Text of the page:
On a small island with a growing population and feudal society, owning property in England was limited to the wealthy and only a dream for the rest. The promise of free, fertile land in the New World was an incentive worthy of the risks involved.

The London Company was authorized by the crown to patent 100 acres of land to any adventurer who would buy a single Company share for 12l. 10s., or for the transportation of any individual to the New World, 50 acres. The individual that was transported under this system was also to receive 50 acres for his use. This second system of basically trading land for bodies was called the ‘headright’ system. Henry Hartwell, James Blair, and Edward Chilton in 1697 wrote of abuses of this system and described the situation.

 

When the master of a ship, "made oath that he had imported himself and so many Seamen and Passengers at divers Times into the Country, and that he never elsewhere made Use of those Right; he had presently an Order granted him for so many Rights, (i.e., so many Times 50 Acres of Land and these Rights he would sell and dispose of for a small Matter). . . The Masters likewise that bought the Servants so imported would at another Court make Oath that they bought so many Persons that had ventur’d themselves into the Country, and upon this so many Rights were order’d them: So that still the land went away, and the Adventurers [i.e. immigrants] themselves, who remain’d in the Country, for whom it was originally designed, had the least Share."

 

This system was even more onerous when you consider that the immigrant was required to pay his own passage to the ships owner. Unable to finance this kind of venture themselves most were required to sign an indenture contract. This was a labor or service contract for a specified period of time usually three to seven years. Theoretically after serving your contract, you would receive your 50 acres, provisions, and some clothing. Anne and John Gadbury were not so fortunate. The indenture as described was called ‘free will’ or ‘redemptioners’, but there was a more ominous indenture, the forced one.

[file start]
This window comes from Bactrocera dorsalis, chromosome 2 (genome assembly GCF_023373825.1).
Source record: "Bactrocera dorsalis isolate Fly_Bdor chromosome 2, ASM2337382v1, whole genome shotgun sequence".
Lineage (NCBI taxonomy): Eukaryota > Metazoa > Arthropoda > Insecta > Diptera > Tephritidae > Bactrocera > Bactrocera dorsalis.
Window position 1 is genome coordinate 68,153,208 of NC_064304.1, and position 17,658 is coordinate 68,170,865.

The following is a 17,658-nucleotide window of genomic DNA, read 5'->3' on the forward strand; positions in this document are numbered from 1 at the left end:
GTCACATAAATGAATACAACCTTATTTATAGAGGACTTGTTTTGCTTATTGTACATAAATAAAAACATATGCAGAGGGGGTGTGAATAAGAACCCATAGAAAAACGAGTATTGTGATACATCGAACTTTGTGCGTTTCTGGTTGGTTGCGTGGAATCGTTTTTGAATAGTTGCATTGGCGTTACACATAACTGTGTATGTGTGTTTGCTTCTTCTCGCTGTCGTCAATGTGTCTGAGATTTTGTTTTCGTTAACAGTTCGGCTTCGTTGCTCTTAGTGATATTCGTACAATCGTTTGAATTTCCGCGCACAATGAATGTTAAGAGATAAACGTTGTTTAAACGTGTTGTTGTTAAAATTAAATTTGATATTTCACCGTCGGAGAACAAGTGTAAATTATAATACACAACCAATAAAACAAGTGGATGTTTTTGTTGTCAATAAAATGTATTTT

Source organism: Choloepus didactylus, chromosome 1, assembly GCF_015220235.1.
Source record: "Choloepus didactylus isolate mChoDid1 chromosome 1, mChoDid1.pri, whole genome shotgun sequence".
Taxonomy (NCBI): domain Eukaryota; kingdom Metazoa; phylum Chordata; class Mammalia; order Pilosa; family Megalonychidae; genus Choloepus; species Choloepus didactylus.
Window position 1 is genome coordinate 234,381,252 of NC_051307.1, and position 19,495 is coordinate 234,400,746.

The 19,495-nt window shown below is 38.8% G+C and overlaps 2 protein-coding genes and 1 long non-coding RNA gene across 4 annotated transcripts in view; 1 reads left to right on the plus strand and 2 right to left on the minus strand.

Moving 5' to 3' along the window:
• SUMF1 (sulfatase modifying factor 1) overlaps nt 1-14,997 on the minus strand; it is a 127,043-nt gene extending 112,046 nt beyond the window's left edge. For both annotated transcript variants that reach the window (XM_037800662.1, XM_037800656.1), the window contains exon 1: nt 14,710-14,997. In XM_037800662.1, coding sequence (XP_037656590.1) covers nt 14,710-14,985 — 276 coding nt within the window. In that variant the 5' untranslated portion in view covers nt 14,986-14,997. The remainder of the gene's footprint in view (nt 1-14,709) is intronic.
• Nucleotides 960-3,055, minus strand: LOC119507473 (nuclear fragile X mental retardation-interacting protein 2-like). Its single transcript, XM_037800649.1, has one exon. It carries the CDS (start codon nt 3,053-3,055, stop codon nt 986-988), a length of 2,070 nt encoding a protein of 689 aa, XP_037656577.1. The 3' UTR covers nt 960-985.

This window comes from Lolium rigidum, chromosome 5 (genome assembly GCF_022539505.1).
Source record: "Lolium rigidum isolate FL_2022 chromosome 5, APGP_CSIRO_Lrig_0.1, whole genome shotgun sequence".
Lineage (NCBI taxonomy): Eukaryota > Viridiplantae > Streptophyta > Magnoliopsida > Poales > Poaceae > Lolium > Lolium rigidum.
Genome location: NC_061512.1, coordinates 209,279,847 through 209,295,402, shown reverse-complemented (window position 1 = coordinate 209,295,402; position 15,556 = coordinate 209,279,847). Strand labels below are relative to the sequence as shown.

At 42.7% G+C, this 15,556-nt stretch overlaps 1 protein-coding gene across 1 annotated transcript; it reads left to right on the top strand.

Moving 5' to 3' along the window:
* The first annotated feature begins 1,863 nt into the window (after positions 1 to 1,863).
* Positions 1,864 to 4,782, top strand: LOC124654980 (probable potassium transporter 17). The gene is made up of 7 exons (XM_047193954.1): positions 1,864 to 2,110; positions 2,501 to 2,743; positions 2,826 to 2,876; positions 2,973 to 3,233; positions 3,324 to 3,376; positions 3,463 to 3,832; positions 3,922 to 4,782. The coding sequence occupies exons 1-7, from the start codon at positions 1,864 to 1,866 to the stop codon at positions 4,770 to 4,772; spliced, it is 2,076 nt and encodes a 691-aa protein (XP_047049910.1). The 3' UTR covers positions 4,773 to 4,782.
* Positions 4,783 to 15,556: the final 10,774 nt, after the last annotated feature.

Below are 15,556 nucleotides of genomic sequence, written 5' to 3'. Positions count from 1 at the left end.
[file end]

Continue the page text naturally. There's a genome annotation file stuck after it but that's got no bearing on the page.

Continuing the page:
Many were forced into servitude by kidnaping, religious pressures (the Quakers) and criminal convictions (Anne and John). These individuals were basically sold at auction on arriving in the New World and the conditions could be harsh. The Records of the Virginia Company, Vol 1, pg 373 said:

 

"A little before the departure of Sir Thomas Gates many of the Ancient planters (by the instigation of Sir Thomas Dale), upon promise of an absolute freedom after three years more to be expired (having most of them served the Colenye six or seven yeares in that general slavery) were yet contented to serve in the buildings of Charles city. . . with little allowance of clothinge and victuals."

 

Written from a company standpoint these individuals were content to serve three times their original indenture with little clothing and food. Would you be?

The book JAMESTOWN 1544-1699, states: "Human abasement did not begin at Jamestown in 1619 when the first blacks arrived; it commenced in 1607 with the landing of the first white colonists from the Susan Constant, the Godspeed, and the Discovery. For nearly two decades (1619-38) this outpost of empire served as a market for the sale of white Englishmen and Irishmen into servitude before it became a mart for black slaves."

In all fairness it must be stated that by the mid 1600's almost half of the colonists were or had been indentured servants. The House of Burgesses of Virginia in 1665 was half made up of former indentured servants.

By the late 17th century health conditions in America had greatly improved. The establishment of a central colonial government and an agricultural infrastructure assured that starvation was no longer a threat. Improved living conditions had greatly improved life expectancy. Indentured servitude would continue to be practiced through the 18th century and would play an instrumental part in bringing the Gadbury/berry family to America.